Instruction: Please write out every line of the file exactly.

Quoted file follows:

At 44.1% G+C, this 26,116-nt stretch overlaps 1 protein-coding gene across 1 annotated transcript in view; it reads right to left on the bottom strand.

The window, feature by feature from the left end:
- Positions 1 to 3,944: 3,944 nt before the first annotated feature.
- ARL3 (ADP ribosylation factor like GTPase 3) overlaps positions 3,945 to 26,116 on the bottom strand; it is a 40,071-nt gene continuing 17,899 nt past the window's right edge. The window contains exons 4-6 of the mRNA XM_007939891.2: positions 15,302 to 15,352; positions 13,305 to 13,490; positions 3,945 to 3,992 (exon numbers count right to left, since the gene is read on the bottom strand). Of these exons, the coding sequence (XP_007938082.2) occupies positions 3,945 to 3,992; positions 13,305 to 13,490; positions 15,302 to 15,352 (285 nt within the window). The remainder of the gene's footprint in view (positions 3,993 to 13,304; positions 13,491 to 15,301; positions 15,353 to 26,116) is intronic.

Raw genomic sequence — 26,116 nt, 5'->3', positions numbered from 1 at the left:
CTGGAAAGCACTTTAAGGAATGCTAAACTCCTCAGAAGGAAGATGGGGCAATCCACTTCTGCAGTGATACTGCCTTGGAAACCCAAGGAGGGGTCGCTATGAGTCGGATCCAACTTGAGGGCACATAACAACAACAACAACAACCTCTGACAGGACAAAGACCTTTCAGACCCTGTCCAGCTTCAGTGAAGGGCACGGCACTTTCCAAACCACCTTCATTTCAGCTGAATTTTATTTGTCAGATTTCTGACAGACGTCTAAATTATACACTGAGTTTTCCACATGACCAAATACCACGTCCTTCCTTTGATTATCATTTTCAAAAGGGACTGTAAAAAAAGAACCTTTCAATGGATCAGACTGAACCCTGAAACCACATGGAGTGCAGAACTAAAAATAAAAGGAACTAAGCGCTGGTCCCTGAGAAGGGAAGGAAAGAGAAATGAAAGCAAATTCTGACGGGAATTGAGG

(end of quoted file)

At 44.1% G+C, this 26,116-nt stretch overlaps 1 protein-coding gene across 1 annotated transcript in view; it reads right to left on the bottom strand.

The window, feature by feature from the left end:
- Positions 1 to 3,944: 3,944 nt before the first annotated feature.
- ARL3 (ADP ribosylation factor like GTPase 3) overlaps positions 3,945 to 26,116 on the bottom strand; it is a 40,071-nt gene continuing 17,899 nt past the window's right edge. The window contains exons 4-6 of the mRNA XM_007939891.2: positions 15,302 to 15,352; positions 13,305 to 13,490; positions 3,945 to 3,992 (exon numbers count right to left, since the gene is read on the bottom strand). Of these exons, the coding sequence (XP_007938082.2) occupies positions 3,945 to 3,992; positions 13,305 to 13,490; positions 15,302 to 15,352 (285 nt within the window). The remainder of the gene's footprint in view (positions 3,993 to 13,304; positions 13,491 to 15,301; positions 15,353 to 26,116) is intronic.

Raw genomic sequence — 26,116 nt, 5'->3', positions numbered from 1 at the left:
CTGGAAAGCACTTTAAGGAATGCTAAACTCCTCAGAAGGAAGATGGGGCAATCCACTTCTGCAGTGATACTGCCTTGGAAACCCAAGGAGGGGTCGCTATGAGTCGGATCCAACTTGAGGGCACATAACAACAACAACAACAACCTCTGACAGGACAAAGACCTTTCAGACCCTGTCCAGCTTCAGTGAAGGGCACGGCACTTTCCAAACCACCTTCATTTCAGCTGAATTTTATTTGTCAGATTTCTGACAGACGTCTAAATTATACACTGAGTTTTCCACATGACCAAATACCACGTCCTTCCTTTGATTATCATTTTCAAAAGGGACTGTAAAAAAAGAACCTTTCAATGGATCAGACTGAACCCTGAAACCACATGGAGTGCAGAACTAAAAATAAAAGGAACTAAGCGCTGGTCCCTGAGAAGGGAAGGAAAGAGAAATGAAAGCAAATTCTGACGGGAATTGAGG